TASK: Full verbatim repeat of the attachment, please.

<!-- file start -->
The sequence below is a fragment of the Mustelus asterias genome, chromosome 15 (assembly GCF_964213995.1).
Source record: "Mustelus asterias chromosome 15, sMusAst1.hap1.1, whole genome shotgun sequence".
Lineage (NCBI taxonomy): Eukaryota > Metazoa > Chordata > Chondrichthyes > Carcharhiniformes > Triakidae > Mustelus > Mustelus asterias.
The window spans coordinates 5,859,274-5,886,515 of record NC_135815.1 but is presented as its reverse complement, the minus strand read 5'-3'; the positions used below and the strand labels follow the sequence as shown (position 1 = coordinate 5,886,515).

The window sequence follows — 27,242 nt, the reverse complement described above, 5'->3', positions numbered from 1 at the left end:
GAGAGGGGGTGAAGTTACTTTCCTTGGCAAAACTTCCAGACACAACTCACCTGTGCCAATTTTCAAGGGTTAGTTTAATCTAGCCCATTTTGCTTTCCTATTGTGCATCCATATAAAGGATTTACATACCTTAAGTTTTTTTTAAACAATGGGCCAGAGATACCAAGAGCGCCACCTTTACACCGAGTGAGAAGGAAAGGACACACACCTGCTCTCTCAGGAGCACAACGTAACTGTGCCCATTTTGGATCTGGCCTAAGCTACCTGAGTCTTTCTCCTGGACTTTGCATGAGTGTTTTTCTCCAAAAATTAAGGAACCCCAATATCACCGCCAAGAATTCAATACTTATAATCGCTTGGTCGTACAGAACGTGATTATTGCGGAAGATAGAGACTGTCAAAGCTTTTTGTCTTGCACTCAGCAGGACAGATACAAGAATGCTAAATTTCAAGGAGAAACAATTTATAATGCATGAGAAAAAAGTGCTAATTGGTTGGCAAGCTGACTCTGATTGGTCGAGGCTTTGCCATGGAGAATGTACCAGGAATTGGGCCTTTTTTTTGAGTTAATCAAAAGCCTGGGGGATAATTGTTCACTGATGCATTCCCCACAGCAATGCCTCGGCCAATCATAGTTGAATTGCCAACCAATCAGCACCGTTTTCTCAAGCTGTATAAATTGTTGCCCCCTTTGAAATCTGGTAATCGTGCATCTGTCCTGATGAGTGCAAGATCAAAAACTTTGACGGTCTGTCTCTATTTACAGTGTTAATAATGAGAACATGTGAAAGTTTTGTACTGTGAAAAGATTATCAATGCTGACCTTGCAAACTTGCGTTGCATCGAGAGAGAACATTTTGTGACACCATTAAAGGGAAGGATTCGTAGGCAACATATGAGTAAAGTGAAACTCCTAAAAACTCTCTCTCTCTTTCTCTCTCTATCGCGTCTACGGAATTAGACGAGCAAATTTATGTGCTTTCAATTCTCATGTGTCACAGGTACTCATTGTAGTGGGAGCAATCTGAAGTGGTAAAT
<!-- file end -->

The sequence below is a fragment of the Mustelus asterias genome, chromosome 15 (assembly GCF_964213995.1).
Source record: "Mustelus asterias chromosome 15, sMusAst1.hap1.1, whole genome shotgun sequence".
Lineage (NCBI taxonomy): Eukaryota > Metazoa > Chordata > Chondrichthyes > Carcharhiniformes > Triakidae > Mustelus > Mustelus asterias.
The window spans coordinates 5,859,274-5,886,515 of record NC_135815.1 but is presented as its reverse complement, the minus strand read 5'-3'; the positions used below and the strand labels follow the sequence as shown (position 1 = coordinate 5,886,515).

The window sequence follows — 27,242 nt, the reverse complement described above, 5'->3', positions numbered from 1 at the left end:
GAGAGGGGGTGAAGTTACTTTCCTTGGCAAAACTTCCAGACACAACTCACCTGTGCCAATTTTCAAGGGTTAGTTTAATCTAGCCCATTTTGCTTTCCTATTGTGCATCCATATAAAGGATTTACATACCTTAAGTTTTTTTTAAACAATGGGCCAGAGATACCAAGAGCGCCACCTTTACACCGAGTGAGAAGGAAAGGACACACACCTGCTCTCTCAGGAGCACAACGTAACTGTGCCCATTTTGGATCTGGCCTAAGCTACCTGAGTCTTTCTCCTGGACTTTGCATGAGTGTTTTTCTCCAAAAATTAAGGAACCCCAATATCACCGCCAAGAATTCAATACTTATAATCGCTTGGTCGTACAGAACGTGATTATTGCGGAAGATAGAGACTGTCAAAGCTTTTTGTCTTGCACTCAGCAGGACAGATACAAGAATGCTAAATTTCAAGGAGAAACAATTTATAATGCATGAGAAAAAAGTGCTAATTGGTTGGCAAGCTGACTCTGATTGGTCGAGGCTTTGCCATGGAGAATGTACCAGGAATTGGGCCTTTTTTTTGAGTTAATCAAAAGCCTGGGGGATAATTGTTCACTGATGCATTCCCCACAGCAATGCCTCGGCCAATCATAGTTGAATTGCCAACCAATCAGCACCGTTTTCTCAAGCTGTATAAATTGTTGCCCCCTTTGAAATCTGGTAATCGTGCATCTGTCCTGATGAGTGCAAGATCAAAAACTTTGACGGTCTGTCTCTATTTACAGTGTTAATAATGAGAACATGTGAAAGTTTTGTACTGTGAAAAGATTATCAATGCTGACCTTGCAAACTTGCGTTGCATCGAGAGAGAACATTTTGTGACACCATTAAAGGGAAGGATTCGTAGGCAACATATGAGTAAAGTGAAACTCCTAAAAACTCTCTCTCTCTTTCTCTCTCTATCGCGTCTACGGAATTAGACGAGCAAATTTATGTGCTTTCAATTCTCATGTGTCACAGGTACTCATTGTAGTGGGAGCAATCTGAAGTGGTAAAT